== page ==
Yesterday marked the conclusion of the two-day Summit on Technology and Opportunity, an anti-poverty conference cohosted by the White House, Stanford University, and Mark Zuckerberg’s charity. Something is wrong here.
In a rich country, which America is, poverty is a distribution problem. Which is to say: it is a political problem. It is conventional wisdom that other problems are essentially political in nature—for example, you don’t need to be employed by the UN to know that global hunger is not due to a lack of global food, but instead to corruption and war and broken governments and other things that prevent food from being distributed to everyone who needs it. Likewise, it is not a shortage of money causing poverty in America. The U.S. per capita income is more than $56,000, more than enough to offer everyone a middle class lifestyle. The problem is the distribution of that money. And that is a political problem. You may believe our current level of economic inequality is justified, or you may not. But maintaining that inequality—with its accompanying riches and poverty—or changing it is a political decision.
The structure of taxes that allows money to accumulate at the top or redistributes it downwards; the regulations or lack thereof that allow industries of varying degrees of unfairness to wither or flourish; the strength or weakness of the social safety net; the rules that determine the power relations of labor and capital. All political choices. Choices that determine who has power, and which are themselves ultimately determined by who has power. Poverty is an economic situation, but whether poverty grows or declines is, to a great extent, the result of political choices that we make. If we speak about poverty outside of the context of politics, we are fooling ourselves.
Which brings us to the Summit on Technology and Opportunity, the invite-only event that just concluded on Stanford’s rarefied campus. I don’t wish to criticize the individual participants in the event—in isolation, they represent a wide array of worthy charitable endeavors and academic research. But I do wish to criticize the mindstate and political posturing that leads to the White House lending its imprimatur to such an event. With all of the do-gooder conferences in the world, why does the White House come to put its name on one that explicitly holds up technology and private philanthropy and public-private partnership as the solution to poverty? This summit did not spend its time discussing new taxes and government regulations to rein in inequality, or how to purge Congress of members hostile to poverty-fighting legislation; instead, its sessions touted “Philanthropy as a Catalyst” and “Technology to Facilitate Financial Access” and “Tech Talent for Public Impact and the Way Ahead.”
This purge of politics from the language of poverty-fighting was not a mistake. It was the point. And that is why it is hollow.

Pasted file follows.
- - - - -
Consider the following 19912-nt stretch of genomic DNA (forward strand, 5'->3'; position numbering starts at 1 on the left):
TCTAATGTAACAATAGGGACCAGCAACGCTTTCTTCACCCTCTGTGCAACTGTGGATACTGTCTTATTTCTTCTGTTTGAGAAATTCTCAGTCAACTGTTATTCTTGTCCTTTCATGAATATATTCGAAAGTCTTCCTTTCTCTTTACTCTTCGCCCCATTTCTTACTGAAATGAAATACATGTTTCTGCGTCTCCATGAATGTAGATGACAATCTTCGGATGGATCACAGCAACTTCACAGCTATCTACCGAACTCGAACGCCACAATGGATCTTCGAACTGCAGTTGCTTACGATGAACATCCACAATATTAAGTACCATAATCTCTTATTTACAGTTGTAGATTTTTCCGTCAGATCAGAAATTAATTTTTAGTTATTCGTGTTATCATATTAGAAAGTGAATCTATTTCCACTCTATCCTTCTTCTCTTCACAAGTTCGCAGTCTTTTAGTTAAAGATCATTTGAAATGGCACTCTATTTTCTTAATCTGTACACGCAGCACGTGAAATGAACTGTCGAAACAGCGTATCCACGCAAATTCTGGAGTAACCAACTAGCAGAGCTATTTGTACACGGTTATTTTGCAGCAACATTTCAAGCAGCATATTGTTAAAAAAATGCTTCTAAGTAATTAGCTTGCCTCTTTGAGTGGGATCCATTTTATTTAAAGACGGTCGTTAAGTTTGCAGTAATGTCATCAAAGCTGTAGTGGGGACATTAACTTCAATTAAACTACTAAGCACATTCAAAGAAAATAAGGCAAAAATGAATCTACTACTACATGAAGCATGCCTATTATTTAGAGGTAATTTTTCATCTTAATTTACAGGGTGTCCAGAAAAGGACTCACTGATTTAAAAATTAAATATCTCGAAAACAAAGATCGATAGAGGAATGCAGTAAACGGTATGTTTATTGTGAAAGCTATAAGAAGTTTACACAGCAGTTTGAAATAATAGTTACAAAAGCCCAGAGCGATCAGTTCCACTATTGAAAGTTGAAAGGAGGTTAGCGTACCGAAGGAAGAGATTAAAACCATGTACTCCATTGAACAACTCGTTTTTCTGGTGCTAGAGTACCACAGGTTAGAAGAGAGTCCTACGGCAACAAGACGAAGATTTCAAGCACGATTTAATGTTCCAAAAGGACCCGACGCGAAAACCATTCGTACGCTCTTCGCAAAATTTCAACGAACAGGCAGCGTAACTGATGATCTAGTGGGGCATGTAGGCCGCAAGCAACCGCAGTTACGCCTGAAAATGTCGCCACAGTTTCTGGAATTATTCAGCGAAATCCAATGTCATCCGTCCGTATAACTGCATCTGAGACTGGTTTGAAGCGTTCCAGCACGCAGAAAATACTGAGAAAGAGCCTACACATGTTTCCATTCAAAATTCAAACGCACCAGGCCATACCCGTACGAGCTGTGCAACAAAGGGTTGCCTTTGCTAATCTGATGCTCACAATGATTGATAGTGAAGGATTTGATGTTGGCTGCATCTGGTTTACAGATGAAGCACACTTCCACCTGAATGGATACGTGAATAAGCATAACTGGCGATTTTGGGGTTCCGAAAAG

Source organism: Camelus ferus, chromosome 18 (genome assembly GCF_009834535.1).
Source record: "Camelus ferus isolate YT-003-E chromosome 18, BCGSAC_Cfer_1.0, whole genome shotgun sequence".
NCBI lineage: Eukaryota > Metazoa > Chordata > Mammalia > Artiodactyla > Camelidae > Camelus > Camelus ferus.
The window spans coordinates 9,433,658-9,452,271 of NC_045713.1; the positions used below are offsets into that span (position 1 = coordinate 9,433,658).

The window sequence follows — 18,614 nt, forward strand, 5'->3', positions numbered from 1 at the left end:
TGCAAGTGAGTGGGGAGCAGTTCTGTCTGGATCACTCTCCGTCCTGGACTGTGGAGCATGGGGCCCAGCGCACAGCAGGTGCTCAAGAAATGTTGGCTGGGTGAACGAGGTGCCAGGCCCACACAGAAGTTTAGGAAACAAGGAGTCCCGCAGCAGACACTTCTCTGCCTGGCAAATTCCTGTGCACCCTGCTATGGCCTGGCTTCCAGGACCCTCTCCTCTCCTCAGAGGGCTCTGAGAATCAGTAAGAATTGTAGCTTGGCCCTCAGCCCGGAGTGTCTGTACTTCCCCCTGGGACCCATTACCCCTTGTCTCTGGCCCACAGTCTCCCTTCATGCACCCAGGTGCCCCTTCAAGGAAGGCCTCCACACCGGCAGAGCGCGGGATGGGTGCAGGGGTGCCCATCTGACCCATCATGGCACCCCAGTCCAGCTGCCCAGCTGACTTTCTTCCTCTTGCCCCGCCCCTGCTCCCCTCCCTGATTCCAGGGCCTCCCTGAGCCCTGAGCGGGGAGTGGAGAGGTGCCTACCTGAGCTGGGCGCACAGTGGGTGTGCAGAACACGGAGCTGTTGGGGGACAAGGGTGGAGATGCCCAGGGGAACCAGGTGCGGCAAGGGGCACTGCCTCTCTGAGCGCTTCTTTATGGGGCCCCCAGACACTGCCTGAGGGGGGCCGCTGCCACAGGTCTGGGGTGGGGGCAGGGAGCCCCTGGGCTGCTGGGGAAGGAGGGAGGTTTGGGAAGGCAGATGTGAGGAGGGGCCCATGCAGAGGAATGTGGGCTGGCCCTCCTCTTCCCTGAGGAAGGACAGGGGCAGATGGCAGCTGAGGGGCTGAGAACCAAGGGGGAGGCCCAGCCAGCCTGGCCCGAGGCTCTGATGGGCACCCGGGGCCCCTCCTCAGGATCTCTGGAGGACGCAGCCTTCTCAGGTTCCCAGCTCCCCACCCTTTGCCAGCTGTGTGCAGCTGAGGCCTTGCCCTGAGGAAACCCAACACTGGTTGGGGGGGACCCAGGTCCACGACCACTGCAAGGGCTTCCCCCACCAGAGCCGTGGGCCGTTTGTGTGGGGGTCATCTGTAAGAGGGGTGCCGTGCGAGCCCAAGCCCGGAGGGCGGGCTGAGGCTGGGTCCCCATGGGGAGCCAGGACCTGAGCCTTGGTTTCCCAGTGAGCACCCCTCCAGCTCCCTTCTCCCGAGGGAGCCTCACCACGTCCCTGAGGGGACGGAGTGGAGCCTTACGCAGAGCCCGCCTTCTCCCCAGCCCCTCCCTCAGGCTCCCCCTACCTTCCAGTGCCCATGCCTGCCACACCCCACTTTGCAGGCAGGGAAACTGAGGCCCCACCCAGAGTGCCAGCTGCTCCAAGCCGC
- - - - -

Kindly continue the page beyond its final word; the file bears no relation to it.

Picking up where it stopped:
Poverty and wealth are inextricably linked. The economy is not a zero-sum game, but the fruits of the economic growth that creates and fuels wealthy nations like ours are hoarded to a shocking extent by a tiny group at the top, which warps our political system, starves our economy of demand, and fuels poverty both directly and indirectly. Philanthropy is fine and dandy. Show me a good charity, though, and I’ll show you an idea that could be practiced on much larger scale by a government. (One of the world’s most effective anti-poverty charities does nothing but send money directly to poor people. Hello, redistribution of wealth.) Fighting poverty—and making our nation more economically fair—is not a mystifying riddle waiting for a technological breakthrough. It is a question of political will. If we want to push more wealth down the economic chain, we will.
Of course, the illusion that poverty can be solved by the ingenuity of civic-minded tech zillionaires is an alluring fantasy for the White House. Silicon Valley is the new cradle of extreme wealth in America. Philanthropy is popular with the rich tech set, and that situation is certainly preferable to them hoarding all their money. More preferable still, however, is what we should be doing: taxing extreme wealth (or making it hard to accumulate outlandish fortunes in the first place by passing laws that ensure wealth is spread more fairly) and then using our democratic process to determine how that public revenue is spent. Philanthropy is the privatization of the social safety net. That is not a desirable state of affairs. Social Security and Medicare and the CDC are robust government programs with millions of stakeholders; Mark Zuckerberg’s charity is ultimately at the whim of two people. We do not need a nation that turns to its tech-enriched kings and begs them to solve poverty. We need a nation that acts collectively to build an economy in which our wealth is shared.
But acting to tax the rich and regulate corporate power and strengthen labor against the predations of capital is controversial and difficult. Doing so requires politicians to take on the interests of the rich, which has traditionally been a risky move for any elected official’s political longevity. It is safer to hold a conference in which officials and billionaires stand hand in hand and discuss Ways to Solve These Serious Problems. It may even be possible, in the right setting, for all of these people to convince themselves that they are on the most optimal path to utopia.
It’s an illusion. The rich and the poor were around long before Silicon Valley. It’s not another class at Stanford that we need. It’s class war.